The fact that sub-clinical folate deficiency put pregnant women at ‘unnecessary risk’ of overt megaloblastic anaemia, moreover, justified the ‘ritual’ prescription of folic acid and iron supplements to expectant mothers at British antenatal clinics by the late 1960s (Anon, 1966 and Today’s Drugs, 1967). Yet even as prenatal folic acid supplementation became ever more routine, some medical practitioners challenged the efficacy of a ‘technological fix’ to a condition that manifested clinically in only relatively few pregnant women. One clinician protested that this ‘blanket prescribing policy’ was not only expensive and ineffective (since many women did not take the supplements), but diverted attention from ‘the real problem’: improving nutritional education and influencing national policies so that the population as a whole was ‘more likely to eat a nutritionally sound diet’ (Smail, 1981).
Research into megaloblastic anaemia and pregnancy nevertheless stimulated medical interest in the wider role of folate metabolism in reproduction. Obstetricians looked beyond maternal anaemia to focus on the clinical manifestations of folate deficiency in the fetus and newborn, including abortion, prematurity and congenital malformations (Hibbard & Hibbard, 1968). By studying ‘tropical’ populations with diets known to be low in uncooked green vegetables, clinical researchers could increasingly claim folate deficiency as a cause of ‘reproductive wastage’ (Baumslag, Edelstein, & Metz, 1970). Such observations built on awareness that the folate antagonist aminopterin, a drug used to treat childhood leukaemia, was also an abortifacient (Anon, 1977 and Thiersch, 1952), as well as a body of experimental research linking developmental abnormalities with vitamin-deficient diets. By starving pregnant laboratory animals of B-group vitamins riboflavin, pantothenic acid and folic acid, several teratologists had by around 1950 successfully produced ‘deformities … encountered as congenital malformations in man’ (Woollam & Millen, 1956, p. 1264).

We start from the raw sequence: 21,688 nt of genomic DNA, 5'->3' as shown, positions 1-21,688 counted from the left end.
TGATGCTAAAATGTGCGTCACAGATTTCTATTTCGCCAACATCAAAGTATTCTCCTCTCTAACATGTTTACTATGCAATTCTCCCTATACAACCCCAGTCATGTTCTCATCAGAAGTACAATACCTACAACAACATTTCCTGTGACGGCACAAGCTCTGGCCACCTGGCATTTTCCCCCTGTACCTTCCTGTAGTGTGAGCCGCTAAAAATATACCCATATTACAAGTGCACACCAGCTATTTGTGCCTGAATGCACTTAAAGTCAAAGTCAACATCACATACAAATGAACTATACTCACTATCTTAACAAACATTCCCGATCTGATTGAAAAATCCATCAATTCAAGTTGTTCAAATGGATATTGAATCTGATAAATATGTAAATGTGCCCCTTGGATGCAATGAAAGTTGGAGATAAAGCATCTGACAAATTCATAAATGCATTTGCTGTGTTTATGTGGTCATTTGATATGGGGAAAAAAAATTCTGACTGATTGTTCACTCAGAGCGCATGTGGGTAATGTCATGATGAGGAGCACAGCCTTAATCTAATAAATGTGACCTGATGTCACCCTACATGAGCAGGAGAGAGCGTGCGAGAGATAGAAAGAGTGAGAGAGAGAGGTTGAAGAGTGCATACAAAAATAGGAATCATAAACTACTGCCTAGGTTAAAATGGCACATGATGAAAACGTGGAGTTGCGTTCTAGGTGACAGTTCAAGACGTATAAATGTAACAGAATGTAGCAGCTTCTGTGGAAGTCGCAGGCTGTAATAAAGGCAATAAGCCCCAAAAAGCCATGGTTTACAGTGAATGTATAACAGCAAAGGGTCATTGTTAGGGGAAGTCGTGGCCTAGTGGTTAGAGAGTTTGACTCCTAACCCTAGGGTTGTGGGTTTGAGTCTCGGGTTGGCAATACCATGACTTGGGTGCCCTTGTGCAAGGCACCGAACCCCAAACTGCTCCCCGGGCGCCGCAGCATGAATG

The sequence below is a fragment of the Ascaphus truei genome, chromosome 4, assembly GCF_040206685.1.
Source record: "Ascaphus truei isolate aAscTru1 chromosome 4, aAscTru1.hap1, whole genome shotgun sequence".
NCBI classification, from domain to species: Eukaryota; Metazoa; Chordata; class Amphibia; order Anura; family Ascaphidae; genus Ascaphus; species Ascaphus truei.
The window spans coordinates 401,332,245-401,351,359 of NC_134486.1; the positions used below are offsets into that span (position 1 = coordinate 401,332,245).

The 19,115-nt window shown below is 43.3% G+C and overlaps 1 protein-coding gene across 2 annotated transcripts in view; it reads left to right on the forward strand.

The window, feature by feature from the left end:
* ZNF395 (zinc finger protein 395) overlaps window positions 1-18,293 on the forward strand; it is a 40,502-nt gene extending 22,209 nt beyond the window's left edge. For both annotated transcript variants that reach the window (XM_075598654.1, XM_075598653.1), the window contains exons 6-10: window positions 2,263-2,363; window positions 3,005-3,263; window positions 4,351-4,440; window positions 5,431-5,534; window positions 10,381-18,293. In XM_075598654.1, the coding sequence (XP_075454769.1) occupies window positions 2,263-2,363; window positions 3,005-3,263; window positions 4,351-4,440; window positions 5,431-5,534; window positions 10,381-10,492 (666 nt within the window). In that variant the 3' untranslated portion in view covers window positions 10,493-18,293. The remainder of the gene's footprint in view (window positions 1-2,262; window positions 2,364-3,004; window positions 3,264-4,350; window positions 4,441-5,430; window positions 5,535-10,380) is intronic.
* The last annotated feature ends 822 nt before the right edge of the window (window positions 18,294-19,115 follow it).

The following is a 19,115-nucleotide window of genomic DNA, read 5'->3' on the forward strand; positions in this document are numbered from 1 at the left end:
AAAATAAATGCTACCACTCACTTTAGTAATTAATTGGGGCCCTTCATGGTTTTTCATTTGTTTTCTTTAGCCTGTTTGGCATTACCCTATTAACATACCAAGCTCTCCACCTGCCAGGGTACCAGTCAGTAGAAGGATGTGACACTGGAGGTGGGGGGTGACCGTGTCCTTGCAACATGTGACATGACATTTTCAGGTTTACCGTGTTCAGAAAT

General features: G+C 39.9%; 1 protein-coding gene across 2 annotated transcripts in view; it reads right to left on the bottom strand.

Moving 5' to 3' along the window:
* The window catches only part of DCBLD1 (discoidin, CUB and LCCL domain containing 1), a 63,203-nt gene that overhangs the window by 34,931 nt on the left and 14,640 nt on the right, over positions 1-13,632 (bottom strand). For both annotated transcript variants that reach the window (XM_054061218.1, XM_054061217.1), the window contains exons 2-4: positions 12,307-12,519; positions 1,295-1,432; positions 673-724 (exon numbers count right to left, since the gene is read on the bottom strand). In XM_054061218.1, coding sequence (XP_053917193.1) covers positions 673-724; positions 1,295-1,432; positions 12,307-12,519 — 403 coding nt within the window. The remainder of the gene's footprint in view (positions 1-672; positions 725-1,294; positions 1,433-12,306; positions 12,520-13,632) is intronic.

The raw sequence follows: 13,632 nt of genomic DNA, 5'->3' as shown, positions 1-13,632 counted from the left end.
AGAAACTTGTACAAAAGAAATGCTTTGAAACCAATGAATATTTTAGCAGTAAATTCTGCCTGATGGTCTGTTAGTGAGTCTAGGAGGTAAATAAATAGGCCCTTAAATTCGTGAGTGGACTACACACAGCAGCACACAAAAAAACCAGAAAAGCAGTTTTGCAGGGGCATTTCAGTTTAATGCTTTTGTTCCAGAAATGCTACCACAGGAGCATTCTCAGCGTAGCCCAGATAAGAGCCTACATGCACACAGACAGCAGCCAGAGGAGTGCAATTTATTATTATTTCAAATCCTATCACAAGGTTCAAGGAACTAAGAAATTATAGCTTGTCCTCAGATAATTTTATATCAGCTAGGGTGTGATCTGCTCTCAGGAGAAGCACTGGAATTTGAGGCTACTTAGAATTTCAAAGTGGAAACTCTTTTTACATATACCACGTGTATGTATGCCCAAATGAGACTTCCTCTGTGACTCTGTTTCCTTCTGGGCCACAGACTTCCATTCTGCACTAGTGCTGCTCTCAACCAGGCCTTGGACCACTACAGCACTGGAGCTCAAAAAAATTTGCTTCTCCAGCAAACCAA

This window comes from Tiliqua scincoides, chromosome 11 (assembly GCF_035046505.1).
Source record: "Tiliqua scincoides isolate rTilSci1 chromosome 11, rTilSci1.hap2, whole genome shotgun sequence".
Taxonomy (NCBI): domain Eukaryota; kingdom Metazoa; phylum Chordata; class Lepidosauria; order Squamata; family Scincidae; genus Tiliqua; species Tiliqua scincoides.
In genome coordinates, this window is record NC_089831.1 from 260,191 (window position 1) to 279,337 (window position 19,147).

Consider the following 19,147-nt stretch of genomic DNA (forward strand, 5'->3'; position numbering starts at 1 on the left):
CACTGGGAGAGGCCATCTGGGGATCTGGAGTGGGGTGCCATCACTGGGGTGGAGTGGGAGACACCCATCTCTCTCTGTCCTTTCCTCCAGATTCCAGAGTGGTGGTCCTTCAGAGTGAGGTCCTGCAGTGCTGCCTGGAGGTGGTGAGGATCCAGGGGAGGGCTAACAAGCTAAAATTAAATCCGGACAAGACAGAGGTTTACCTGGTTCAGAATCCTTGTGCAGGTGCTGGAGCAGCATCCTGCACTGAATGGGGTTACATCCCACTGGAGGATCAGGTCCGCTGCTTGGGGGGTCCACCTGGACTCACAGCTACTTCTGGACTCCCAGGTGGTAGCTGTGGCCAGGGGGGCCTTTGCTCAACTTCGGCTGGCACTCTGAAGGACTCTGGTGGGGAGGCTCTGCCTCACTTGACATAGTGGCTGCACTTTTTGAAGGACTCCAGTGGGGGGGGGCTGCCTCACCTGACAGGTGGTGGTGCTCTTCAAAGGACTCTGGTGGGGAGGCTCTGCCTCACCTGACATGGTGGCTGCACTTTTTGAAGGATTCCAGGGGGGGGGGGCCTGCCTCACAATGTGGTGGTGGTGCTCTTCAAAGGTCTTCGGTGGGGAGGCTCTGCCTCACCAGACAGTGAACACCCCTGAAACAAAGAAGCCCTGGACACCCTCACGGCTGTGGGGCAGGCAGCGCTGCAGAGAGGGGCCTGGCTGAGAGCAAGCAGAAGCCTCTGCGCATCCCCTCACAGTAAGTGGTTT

Promoted since the 1930s as ideal nourishment for pregnant women, B-vitamin-rich yeast extract was in the 1960s claimed as beneficial for the developing fetus as well. The manufacturers of Marmite targeted medical practitioners in the developing world by advertising in the Journal of Tropical Pediatrics: babies, they claimed, needed ‘Marmite before birth’.5 While medical interest was by then directed at one of yeast extract’s molecular components, chemically synthesized folic acid, the rebranding of Marmite is a reminder of the multiple connections between the food industry, clinicians, academic scientists and consumers that have given vitamins and vitamin preparations in general such importance to medical and lay perceptions of health and disease since the early twentieth century. The postwar therapeutic identity of folic acid depended, in particular, on the longstanding emphasis on expectant mothers as especially appropriate consumers of vitamin supplements. Through new biochemical technologies, folic acid in turn forced obstetricians to revise their understanding of metabolism in pregnancy. This conjunction would, in the early 1980s, transform both folic acid and pregnancy once again.
3. Monitoring, treating and preventing NTDs after thalidomide
Revelations in the early 1960s that the anti-nausea drug thalidomide had caused birth deformities on a huge scale, prompted widespread discussion about the permissibility of abortion across Western Europe and North America. Although the movement for abortion law reform can be traced at least as far back as the 1930s, recent historical writing has stressed that the thalidomide disaster, together with publicity given to fetal abnormalities caused by rubella during global epidemics of 1962–1964, provided a major impetus to the liberalization of abortion (Parker, 2012 and Reagan, 2010). The concurrence of abortion legalization and the development as diagnostic tools of chromosome analysis, amniocentesis, screening for serum markers and obstetric ultrasound facilitated the dramatic expansion of genetic counselling and prenatal testing into clinical routine in the 1970s. With prenatal diagnosis as its ‘technological handmaiden’, genetic counselling developed into a practice for defining and handling the various risks associated with the birth of a handicapped child (Gaudillière, 2011 and Stern, 2012).